Date of Award

2014

Degree Type

Dissertation

Degree Name

Doctor of Philosophy (PhD)

Graduate Group

Epidemiology & Biostatistics

First Advisor

Sean Hennessy

Abstract

Dairy production is a rapidly expanding sector of animal agriculture in lower/middle income countries (LMICs) where small farms generally constitute the majority of producers. Antibiotics are commonly used in dairy medicine to treat sick animals and healthy animals during periods of stress. These uses can improve animal health and productivity but can also contribute to antibiotic resistance among bacteria isolated from animals and humans. Furthermore, when antibiotic residues remain in the final food product, consumers can be chronically exposed to low levels of antibiotics. Residues can also diminish the economic value of the food product through interference with cultures necessary for processed products.

Very little is known about antibiotic use on small dairy farms in LMICs. If the judicious use of antibiotics is to be promoted, it is essential to understand how and why antibiotics are currently used on these farms. This study aimed to understand how and why antibiotics are used on small dairy farms in Cajamarca, a major dairy-producing region of Peru, and to improve the methods used to collect this type of pharmacoepidemiologic data.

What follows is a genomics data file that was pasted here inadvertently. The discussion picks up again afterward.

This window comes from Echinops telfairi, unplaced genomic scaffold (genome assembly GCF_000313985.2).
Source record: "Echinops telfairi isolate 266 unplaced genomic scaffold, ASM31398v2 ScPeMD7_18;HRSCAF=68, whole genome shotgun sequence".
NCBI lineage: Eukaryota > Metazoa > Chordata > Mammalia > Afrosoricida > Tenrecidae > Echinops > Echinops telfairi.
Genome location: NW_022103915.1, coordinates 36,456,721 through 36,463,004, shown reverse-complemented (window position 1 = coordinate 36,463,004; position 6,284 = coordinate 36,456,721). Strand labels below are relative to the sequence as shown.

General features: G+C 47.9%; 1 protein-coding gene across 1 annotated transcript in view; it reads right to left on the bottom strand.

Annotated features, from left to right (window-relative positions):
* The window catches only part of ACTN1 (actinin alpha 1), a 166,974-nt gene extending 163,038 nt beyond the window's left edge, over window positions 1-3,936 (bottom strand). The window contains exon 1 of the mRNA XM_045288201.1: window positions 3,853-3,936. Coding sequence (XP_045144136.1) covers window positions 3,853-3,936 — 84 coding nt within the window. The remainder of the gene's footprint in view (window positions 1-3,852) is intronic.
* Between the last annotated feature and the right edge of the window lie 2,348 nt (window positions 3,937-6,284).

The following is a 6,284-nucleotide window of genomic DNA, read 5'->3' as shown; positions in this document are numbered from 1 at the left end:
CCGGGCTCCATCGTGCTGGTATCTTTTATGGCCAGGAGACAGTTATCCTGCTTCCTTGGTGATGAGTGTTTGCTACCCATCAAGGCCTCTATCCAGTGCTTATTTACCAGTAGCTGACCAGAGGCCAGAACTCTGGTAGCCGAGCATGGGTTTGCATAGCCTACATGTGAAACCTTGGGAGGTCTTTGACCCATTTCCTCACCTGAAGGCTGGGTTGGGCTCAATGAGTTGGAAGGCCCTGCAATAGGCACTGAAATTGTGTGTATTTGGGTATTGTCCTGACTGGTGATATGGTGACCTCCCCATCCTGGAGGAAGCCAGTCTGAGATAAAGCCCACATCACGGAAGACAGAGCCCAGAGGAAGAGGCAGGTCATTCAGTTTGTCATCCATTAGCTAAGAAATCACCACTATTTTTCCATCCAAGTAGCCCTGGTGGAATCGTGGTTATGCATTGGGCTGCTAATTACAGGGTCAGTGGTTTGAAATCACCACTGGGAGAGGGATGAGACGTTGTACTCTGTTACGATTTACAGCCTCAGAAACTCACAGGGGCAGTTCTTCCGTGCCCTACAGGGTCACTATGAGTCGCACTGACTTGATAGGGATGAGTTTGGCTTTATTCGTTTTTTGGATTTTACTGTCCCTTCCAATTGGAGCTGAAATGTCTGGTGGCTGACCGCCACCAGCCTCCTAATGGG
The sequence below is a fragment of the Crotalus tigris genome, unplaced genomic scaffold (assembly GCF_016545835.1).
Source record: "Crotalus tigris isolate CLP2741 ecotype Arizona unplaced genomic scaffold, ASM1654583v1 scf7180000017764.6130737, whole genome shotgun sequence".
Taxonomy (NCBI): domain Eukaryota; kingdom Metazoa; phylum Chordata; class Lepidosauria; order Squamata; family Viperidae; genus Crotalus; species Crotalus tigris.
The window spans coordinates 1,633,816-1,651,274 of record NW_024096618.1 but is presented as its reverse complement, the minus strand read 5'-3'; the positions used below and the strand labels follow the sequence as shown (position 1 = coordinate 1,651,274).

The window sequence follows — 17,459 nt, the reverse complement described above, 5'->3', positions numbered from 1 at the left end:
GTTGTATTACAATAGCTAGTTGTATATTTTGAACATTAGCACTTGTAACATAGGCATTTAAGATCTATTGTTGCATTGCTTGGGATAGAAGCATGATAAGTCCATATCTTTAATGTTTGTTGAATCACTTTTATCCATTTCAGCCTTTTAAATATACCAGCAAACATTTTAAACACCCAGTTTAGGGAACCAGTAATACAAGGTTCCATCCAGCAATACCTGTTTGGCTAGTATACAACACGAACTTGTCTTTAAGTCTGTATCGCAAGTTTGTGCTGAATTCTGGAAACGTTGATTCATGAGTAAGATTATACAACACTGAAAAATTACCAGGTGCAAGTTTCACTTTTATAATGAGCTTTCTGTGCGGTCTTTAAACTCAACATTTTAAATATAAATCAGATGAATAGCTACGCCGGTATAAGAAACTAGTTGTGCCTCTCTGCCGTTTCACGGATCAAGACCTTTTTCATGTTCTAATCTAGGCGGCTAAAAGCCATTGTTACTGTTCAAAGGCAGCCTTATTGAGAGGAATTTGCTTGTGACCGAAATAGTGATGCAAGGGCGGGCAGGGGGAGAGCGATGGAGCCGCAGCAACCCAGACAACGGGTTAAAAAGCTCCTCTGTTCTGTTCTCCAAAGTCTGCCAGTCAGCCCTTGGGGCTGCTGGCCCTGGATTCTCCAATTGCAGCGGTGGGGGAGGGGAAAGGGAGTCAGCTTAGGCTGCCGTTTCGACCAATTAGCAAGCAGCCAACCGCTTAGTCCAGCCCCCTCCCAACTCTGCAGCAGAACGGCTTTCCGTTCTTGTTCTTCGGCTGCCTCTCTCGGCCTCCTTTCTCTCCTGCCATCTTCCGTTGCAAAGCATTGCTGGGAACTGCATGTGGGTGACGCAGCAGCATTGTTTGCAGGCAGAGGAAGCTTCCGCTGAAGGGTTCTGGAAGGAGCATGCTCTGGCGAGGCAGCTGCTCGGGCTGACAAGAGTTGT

We found that antibiotics are infrequently used (0.48 episodes of treated disease per cow-year) and that few active ingredients are used. The use of antibiotics did not always appear to follow clinical guidelines, a finding that was confirmed by interviews with prescribers (veterinarians and feed-store vendors). The point prevalence of contamination of milk with antibiotic residues on a given day for a commercial milk route was low (0-4.2%), but 92% of farmers who were treating their cows with antibiotics sold contaminated milk. The farmer's knowledge of antibiotics and the purchaser of the milk were significantly associated with the self-reported sale of milk from treated cows. Finally, the use of self-report to collect data on antibiotic use on small farms is inadequate and could be improved by collecting discarded drug packaging from farmers.

These findings suggest that improved prescribing practices and management on the farms are needed to improve animal health and the judicious use of antibiotics. In addition, milk purchasers must implement measures to incentivize farmers to withhold milk contaminated with antibiotic residues.

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